The state has proposed several rule changes for state parks and lands that will, among other things, limit fishing hours on state beaches, allow pets on more hiking trails and, most controversially, potentially limit the number of horse-riding trails.
Tomorrow through Oct. 10, the public can comment on the proposed rule changes at a series of public hearings; tomorrow’s hearing will be held at 1 p.m. at the state Department of Resources and Economic Development at 172 Pembroke Road.
Comments will also be accepted by mail until Oct. 24.
There are many items among the nearly 125 proposed rule changes, though many are minor housekeeping revisions. The department hasn’t updated its rules for several years, said spokeswoman Amy Bassett. She is encouraging the public to weigh in.
“That’s why these public hearings are so good,” she said. “They can come voice their opinion, and that feedback goes back into the final (rule) writing.”

So far, horse owners have raised the most concerns, Bassett said. Kelly Normandeau of Concord, Patricia Morris of Center Barnstead and Hannah Howard of Salisbury are among them. They dislike two proposed changes in particular:
∎ Horse owners would be required to clean up manure left on trails as well as manure dropped in parking lots, on beaches and in parks. Bassett said this is already a requirement. She said the department is simply reorganizing its rules to put horse-related rules in one place.
∎ Horses could be ridden only on state-owned trails that were at least 8 feet wide and made of a hardened surface or on smaller trails that were posted open to horses. Currently horses can be ridden on any state-owned trail unless it’s posted as closed. Bassett said this isn’t really a change either, but horse owners vehemently disagree.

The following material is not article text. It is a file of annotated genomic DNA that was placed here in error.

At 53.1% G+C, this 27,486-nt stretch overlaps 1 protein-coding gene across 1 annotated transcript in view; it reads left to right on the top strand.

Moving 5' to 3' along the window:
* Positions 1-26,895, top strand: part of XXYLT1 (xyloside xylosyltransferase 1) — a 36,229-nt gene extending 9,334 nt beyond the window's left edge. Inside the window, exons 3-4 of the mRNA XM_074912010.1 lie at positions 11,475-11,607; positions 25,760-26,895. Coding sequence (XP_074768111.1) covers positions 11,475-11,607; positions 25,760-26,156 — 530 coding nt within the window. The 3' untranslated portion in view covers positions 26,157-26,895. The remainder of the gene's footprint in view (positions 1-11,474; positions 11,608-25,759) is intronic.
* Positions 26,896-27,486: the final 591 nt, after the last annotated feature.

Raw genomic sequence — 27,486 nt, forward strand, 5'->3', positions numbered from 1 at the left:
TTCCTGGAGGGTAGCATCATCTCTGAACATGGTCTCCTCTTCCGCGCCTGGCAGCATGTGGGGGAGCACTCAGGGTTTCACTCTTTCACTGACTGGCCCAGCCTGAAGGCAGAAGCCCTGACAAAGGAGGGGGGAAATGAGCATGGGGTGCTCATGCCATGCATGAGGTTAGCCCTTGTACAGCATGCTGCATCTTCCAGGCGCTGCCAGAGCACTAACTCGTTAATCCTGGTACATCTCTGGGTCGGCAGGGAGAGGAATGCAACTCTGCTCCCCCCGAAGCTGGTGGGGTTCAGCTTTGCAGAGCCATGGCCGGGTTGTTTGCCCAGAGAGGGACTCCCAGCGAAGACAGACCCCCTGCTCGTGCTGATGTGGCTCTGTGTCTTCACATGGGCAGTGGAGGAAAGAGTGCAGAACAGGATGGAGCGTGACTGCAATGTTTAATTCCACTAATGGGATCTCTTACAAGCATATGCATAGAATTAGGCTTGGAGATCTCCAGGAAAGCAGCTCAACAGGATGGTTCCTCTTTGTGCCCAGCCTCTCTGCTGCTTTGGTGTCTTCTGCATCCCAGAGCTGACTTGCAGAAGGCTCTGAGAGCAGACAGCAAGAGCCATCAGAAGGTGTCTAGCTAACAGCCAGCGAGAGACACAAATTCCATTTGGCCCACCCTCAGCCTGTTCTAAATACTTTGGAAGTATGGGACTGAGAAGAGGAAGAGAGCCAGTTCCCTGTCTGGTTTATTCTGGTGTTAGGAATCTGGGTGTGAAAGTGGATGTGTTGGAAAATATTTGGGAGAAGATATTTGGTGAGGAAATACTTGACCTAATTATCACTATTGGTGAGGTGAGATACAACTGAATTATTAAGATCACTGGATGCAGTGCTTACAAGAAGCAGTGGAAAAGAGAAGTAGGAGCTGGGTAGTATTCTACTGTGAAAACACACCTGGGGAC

Horses could still be ridden on Hampton Beach, from Oct. 1 through April 30.
“You are disenfranchising a large amount of the tax-paying population from using these trails,” Howard said. She said the change would eliminate some of the trails she uses at Bear Brook State Park because they are narrower than 8 feet wide. “Why would you do that? If we don’t have the trails accessible, we will move to a place where it’s friendly to ride.”
Kelly Normandeau, owner of the Concord Equestrian Center in Concord, agrees.
“As citizens of the state of New Hampshire, the trails should be available to everybody,” Normandeau said. “They are trying to limit the use. As a taxpayer, my tax money goes toward keeping these parks open, so I think it discriminatory to try to limit their use.”
Morris, an attorney who practices animal law, said the manure removal requirement on trails is unsafe.
“I have no problem saying we have to clean up the campgrounds, parking lots, play areas and trail heads,” she said. “But if we are on a trail and we are required to dismount at the time (a horse drops manure), it will create a hazard for people on the trail, for other trail riders and for the horses.”
Morris said if a horse is spooked on the trail, it’s much safer to control the horse from atop it, not from the ground. She and other horse owners also noted that horse manure is biodegradable.

Bassett said the rule about horse waste would not require horse riders to pack the manure out, as some horse riders have said. It would instead require horse owners to kick the manure off the trail, she said. But requiring that manure be removed isn’t really a change, Bassett said.
The existing rule governing animal waste reads, “Animal owners shall clean up waste eliminated by their animal or animals from public traffic areas, such as trails and walkways, play areas and fields, campgrounds, and parking lots.”
That rule would still exist, but there would be a second mention of waste removal under a new section just for horses. It would read: “Owners shall clean up all waste eliminated by their horse(s) or other work animal from public traffic areas, including all trails, multiuse trails and walkways, play areas and lawns and fields, campgrounds, beaches, and parking lots on DRED properties.”
Morris and Howard said horse owners and horse-riding groups have always been careful to clean up waste left in more public areas such as parking lots. But they’ve never seen manure removal on the trail required or enforced. “That’s unrealistic and problematic,” Howard said.